The Voice of West Virginia
KIDWELL, W.Va. — Highlights and photo gallery from Williamstown’s 42-22 win at Tyler Consolidated.
(Highlights by Teran Malone, Photos courtesy of Neal Smith)
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MORGANTOWN, W.Va. — Take a look around West Virginia with news and notes from the eighth week of the high school football season.
MARTINSBURG 63, Spring Mills 16: Hudson Clement and Herman Pierson hauled in first-half touchdown passes to help the No. 1 Bulldogs build a 42-9 lead at the break as they improved to 8-0.
Eric King added a rushing touchdown and scored on a blocked punt return for another score to help MHS cruise.
The Bulldogs have outscored their opponents 399-122 this season.
CABELL MIDLAND 35, George Washington 7: Chandler Schmidt’s four rushing touchdowns helped the No. 7 Knights knock off the No. 9 Patriots.
Schmidt rushed for 89 yards, while Jackson Fetty added 92 rushing yards for CMHS, which improved to 7-1.
GW fell to 4-3.
PRINCETON 21, Hedgesville 16: Grant Cochran passes for 235 yards and two scores and a rushing touchdown from Brody Rice allowed the Tigers to overcome a 16-14 deficit and remain unbeaten.
No. 5 Princeton improved to 5-0, while the Eagles fell to 3-5.
MORGANTOWN 21, Parkersburg South 14: Caleb Nutter rushed for a touchdown and the Mohigans (3-4) held off the Patriots (3-3) to move closer to the .500 mark.
GREENBRIER EAST 42, Ripley 7: The Spartans scored 21 points in the second quarter and cruised by the Vikings.
Ian Cline rushed for 284 yards and four scores, helping 12th-rated Greenbrier East improve to 5-2.
POCA 14, Logan 12: The No. 2 Dots won their second straight game by two points to remain unbeaten.
Poca (6-0) got a rushing touchdown from Jordan Wolfe in the victory.
No. 13 Logan (5-3) got two touchdown passes from Jordan Hayes to Carson Kirk in defeat.
INDEPENDENCE 74, Man 7: Atticus Goodson rushed for 233 yards and three scores and No. 4 Independence improved to 6-0.
Judah Price added three rushing scores in the victory.
SCOTT 41, Liberty Raleigh 14: Matt Frye tossed a pair of touchdown passes and the No. 15 Skyhawks (5-2) held the Raiders to 113 yards of offense.
No. 7 Liberty fell to 4-2.
CAMERON 44, Clay-Battelle 0: The Dragons used a 30-point second quarter to run away from the Cee-Bees.
Isaac Ball had four rushing touchdowns for No. 2 Cameron, which improved to 7-0. No. 12 Clay-Battelle fell to 6-2.
TRINITY 53, Hanock (Md.) 0: Levi Teets rushed for a pair of scores and returned a punt for a touchdown as the No. 11 Warriors moved to 5-1 with a resounding win over an out-of-state foe.
The No. 14 Silver Knights fell to 4-3.
GREENBRIER WEST 50, Richwood 8: Ty Nickell rushed for three touchdowns and Chase McClung returned an interception for a score as the Cavaliers cruised to improve to 5-2.
WILLIAMSTOWN 42, Tyler Consolidated 22: The Yellowjackets rushed for 340 yards in the win. Ricky Allen accounted for 179 of those yards and scored four times as No. 5 Williamstown won its sixth straight to move to 6-1.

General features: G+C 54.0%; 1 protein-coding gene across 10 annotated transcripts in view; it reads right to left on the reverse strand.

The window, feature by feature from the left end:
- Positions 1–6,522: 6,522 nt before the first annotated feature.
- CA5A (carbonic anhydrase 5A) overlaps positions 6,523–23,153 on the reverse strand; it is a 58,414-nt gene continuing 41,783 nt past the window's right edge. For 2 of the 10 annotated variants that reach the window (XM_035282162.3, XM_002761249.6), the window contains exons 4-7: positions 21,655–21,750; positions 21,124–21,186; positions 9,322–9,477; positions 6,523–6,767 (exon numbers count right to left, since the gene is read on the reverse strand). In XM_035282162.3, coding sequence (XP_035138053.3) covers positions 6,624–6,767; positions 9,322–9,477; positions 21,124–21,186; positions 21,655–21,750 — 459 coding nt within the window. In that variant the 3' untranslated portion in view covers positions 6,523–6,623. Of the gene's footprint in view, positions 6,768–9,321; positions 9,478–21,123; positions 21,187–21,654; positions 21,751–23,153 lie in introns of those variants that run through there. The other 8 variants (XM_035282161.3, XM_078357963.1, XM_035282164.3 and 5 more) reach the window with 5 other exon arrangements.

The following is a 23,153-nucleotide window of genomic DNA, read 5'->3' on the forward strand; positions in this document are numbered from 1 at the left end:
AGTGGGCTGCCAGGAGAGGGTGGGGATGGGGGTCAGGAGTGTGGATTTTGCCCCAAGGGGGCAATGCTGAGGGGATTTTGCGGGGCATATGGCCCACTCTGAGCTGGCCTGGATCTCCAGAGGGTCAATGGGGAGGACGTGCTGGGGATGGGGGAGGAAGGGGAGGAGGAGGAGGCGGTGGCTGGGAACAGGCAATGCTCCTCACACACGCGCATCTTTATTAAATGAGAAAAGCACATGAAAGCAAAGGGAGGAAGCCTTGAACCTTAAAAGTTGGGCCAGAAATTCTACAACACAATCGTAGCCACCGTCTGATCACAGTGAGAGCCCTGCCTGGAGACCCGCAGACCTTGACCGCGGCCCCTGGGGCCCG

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CLARKSBURG, W.Va. — Photo gallery from Liberty Harrison’s 41-14 win over East Fairmont. Both teams are now 4-3.
(Photo gallery courtesy of Ben Queen/BenQueenPhotography.com)
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SPENCER, W.Va. — Highlights from Roane County’s 57-6 win over Braxton County.
(Highlights courtesy of ‘Braxton Live’)
— By David Walsh
Marshall didn’t need late-game heroics this week to win.
Quarterback Grant Wells passed for 323 yards and two touchdowns and ran for three more to power the Thundering Herd past North Texas, 49-21, Friday night at Apogee Stadium in Denton, Texas.
CBS Sports Network aired the Conference USA contest and the audience watched Marshall score touchdowns on six straight possessions in the first half. Wells connected on 24-of-32 passes with eight different receivers snaring balls as the visitors matched their single-game high for points this season. Marshall also scored 49 in its opener against Navy.
On defense, the Herd forced five punts and North Texas to turn the ball over on downs on five of its 14 possessions.
Marshall is 4-3 overall, 2-1 in C-USA East. The Herd is off next week. The next game is Oct. 30 at home against Florida International.
A week ago, Wells threw touchdown passes, the first with 33 seconds left to force overtime and then one in OT, to rally past Old Dominion, 20-13.
On its second drive Friday night, the Herd marched 67 yards in 10 plays to go ahead to stay. On that series, Wells completed two big passes. One went for 32 yards to Willie Johnson and the second 11 yards to Corey Gammage on a fourth-and-5 at the Mean Green 26.
The home team discovered Marshall had come to play when Rasheen Ali capped the march with an 8-yard TD run as he spun out of a tackle along the way. The freshman totaled 109 yards on 20 carries and scored again on a 1-yard run.
Wells got all three of his scores on 3-yard keepers.